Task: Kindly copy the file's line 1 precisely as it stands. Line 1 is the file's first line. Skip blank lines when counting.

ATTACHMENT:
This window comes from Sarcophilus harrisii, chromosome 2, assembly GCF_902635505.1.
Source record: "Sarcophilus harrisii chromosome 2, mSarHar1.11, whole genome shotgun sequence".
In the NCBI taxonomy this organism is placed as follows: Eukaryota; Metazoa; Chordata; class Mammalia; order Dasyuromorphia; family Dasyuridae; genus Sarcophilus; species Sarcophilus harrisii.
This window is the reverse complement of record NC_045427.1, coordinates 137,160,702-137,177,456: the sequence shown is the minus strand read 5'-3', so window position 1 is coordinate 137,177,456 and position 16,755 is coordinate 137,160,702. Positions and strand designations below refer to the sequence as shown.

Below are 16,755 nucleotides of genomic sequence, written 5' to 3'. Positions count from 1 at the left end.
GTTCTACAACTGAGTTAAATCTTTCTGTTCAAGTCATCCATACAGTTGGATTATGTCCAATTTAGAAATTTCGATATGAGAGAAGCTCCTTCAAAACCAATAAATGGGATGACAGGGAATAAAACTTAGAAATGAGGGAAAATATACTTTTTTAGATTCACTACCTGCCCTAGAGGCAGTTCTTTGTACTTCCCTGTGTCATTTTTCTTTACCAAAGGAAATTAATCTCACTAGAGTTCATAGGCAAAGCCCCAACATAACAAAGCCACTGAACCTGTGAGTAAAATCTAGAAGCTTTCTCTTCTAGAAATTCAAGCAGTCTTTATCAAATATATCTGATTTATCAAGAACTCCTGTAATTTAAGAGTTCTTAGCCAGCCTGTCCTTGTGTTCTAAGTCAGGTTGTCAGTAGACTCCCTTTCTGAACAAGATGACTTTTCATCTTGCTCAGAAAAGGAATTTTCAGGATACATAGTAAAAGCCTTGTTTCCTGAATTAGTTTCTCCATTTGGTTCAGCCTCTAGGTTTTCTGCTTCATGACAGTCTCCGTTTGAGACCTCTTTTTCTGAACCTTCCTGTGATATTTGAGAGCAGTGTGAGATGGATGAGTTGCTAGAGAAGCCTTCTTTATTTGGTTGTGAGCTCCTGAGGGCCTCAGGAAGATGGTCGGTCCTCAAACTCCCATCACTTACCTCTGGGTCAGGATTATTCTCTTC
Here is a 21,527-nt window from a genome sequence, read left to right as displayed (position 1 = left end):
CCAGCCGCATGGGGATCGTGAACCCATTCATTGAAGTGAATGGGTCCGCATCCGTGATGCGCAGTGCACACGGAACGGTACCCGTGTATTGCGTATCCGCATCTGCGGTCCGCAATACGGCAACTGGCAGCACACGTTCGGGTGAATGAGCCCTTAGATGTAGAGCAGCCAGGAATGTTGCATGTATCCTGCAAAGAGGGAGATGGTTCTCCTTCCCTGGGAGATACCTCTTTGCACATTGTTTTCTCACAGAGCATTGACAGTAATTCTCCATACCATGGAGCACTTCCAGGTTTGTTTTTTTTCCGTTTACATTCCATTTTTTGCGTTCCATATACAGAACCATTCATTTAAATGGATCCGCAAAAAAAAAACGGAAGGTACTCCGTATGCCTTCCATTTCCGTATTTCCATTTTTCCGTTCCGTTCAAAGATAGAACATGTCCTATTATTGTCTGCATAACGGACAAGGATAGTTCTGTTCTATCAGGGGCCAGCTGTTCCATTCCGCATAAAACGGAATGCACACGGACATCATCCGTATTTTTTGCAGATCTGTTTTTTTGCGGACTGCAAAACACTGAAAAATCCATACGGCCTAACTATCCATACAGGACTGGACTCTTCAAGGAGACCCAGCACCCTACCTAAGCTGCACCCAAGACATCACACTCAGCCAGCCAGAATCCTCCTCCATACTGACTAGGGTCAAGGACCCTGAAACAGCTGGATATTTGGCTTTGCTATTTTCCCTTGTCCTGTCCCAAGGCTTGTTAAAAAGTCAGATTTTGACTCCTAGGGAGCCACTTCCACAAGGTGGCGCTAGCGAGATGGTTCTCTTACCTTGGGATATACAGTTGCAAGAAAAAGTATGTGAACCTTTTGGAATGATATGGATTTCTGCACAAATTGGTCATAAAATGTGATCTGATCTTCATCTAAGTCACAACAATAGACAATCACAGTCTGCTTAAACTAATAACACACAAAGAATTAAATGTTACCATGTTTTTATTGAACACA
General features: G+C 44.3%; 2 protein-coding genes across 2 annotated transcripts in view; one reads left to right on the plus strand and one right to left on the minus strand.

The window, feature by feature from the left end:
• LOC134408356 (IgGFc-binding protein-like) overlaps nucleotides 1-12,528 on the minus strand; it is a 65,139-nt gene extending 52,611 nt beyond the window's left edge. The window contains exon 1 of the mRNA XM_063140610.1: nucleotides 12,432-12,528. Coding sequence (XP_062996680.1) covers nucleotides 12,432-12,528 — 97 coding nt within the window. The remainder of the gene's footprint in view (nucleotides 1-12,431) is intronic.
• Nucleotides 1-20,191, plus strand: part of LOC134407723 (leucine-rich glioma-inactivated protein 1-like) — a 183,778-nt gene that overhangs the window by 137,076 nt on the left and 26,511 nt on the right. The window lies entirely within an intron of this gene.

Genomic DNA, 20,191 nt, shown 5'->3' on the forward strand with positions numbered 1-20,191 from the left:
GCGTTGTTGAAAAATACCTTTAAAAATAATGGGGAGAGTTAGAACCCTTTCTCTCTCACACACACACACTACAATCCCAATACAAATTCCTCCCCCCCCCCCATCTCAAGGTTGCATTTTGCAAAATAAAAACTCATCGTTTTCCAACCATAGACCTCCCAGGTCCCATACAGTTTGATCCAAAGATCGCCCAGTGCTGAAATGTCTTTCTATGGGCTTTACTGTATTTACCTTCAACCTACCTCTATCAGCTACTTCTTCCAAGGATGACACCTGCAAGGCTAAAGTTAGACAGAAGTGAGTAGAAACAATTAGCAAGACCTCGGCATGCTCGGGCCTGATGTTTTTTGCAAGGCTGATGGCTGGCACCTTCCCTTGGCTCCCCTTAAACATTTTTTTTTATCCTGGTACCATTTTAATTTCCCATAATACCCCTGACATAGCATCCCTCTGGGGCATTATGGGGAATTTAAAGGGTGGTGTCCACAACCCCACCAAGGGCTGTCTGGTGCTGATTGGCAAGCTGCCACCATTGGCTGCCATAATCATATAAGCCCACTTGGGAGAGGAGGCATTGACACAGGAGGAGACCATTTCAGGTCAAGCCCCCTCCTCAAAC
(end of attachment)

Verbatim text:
This window comes from Sarcophilus harrisii, chromosome 2, assembly GCF_902635505.1.